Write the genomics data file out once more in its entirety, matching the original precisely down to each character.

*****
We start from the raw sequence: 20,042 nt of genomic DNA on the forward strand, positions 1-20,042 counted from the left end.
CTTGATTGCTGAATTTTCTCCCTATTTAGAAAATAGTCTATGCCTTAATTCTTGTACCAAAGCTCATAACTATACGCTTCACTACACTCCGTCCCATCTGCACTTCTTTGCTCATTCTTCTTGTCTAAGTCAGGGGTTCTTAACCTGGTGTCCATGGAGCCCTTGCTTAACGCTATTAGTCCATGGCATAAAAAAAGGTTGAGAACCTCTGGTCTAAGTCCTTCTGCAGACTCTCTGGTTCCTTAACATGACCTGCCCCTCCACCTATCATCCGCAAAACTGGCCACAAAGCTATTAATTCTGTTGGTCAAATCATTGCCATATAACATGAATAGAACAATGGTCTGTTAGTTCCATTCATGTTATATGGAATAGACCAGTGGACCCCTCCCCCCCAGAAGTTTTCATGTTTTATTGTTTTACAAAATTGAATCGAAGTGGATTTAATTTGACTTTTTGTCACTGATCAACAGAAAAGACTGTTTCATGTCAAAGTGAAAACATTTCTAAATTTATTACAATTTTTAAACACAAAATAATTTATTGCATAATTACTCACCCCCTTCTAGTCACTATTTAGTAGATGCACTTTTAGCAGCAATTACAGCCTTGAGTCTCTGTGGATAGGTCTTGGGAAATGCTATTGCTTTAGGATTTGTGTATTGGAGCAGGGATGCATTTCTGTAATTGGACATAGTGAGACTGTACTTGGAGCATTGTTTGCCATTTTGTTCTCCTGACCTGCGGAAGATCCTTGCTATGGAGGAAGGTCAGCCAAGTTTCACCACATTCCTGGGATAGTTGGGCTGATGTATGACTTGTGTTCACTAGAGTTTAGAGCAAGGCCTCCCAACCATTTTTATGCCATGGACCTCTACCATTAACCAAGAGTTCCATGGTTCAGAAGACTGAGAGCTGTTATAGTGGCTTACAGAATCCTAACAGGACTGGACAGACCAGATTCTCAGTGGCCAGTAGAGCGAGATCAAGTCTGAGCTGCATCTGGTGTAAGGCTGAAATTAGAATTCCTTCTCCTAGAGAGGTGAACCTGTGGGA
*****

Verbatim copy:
We start from the raw sequence: 20,042 nt of genomic DNA on the forward strand, positions 1-20,042 counted from the left end.
CTTGATTGCTGAATTTTCTCCCTATTTAGAAAATAGTCTATGCCTTAATTCTTGTACCAAAGCTCATAACTATACGCTTCACTACACTCCGTCCCATCTGCACTTCTTTGCTCATTCTTCTTGTCTAAGTCAGGGGTTCTTAACCTGGTGTCCATGGAGCCCTTGCTTAACGCTATTAGTCCATGGCATAAAAAAAGGTTGAGAACCTCTGGTCTAAGTCCTTCTGCAGACTCTCTGGTTCCTTAACATGACCTGCCCCTCCACCTATCATCCGCAAAACTGGCCACAAAGCTATTAATTCTGTTGGTCAAATCATTGCCATATAACATGAATAGAACAATGGTCTGTTAGTTCCATTCATGTTATATGGAATAGACCAGTGGACCCCTCCCCCCCAGAAGTTTTCATGTTTTATTGTTTTACAAAATTGAATCGAAGTGGATTTAATTTGACTTTTTGTCACTGATCAACAGAAAAGACTGTTTCATGTCAAAGTGAAAACATTTCTAAATTTATTACAATTTTTAAACACAAAATAATTTATTGCATAATTACTCACCCCCTTCTAGTCACTATTTAGTAGATGCACTTTTAGCAGCAATTACAGCCTTGAGTCTCTGTGGATAGGTCTTGGGAAATGCTATTGCTTTAGGATTTGTGTATTGGAGCAGGGATGCATTTCTGTAATTGGACATAGTGAGACTGTACTTGGAGCATTGTTTGCCATTTTGTTCTCCTGACCTGCGGAAGATCCTTGCTATGGAGGAAGGTCAGCCAAGTTTCACCACATTCCTGGGATAGTTGGGCTGATGTATGACTTGTGTTCACTAGAGTTTAGAGCAAGGCCTCCCAACCATTTTTATGCCATGGACCTCTACCATTAACCAAGAGTTCCATGGTTCAGAAGACTGAGAGCTGTTATAGTGGCTTACAGAATCCTAACAGGACTGGACAGACCAGATTCTCAGTGGCCAGTAGAGCGAGATCAAGTCTGAGCTGCATCTGGTGTAAGGCTGAAATTAGAATTCCTTCTCCTAGAGAGGTGAACCTGTGGGA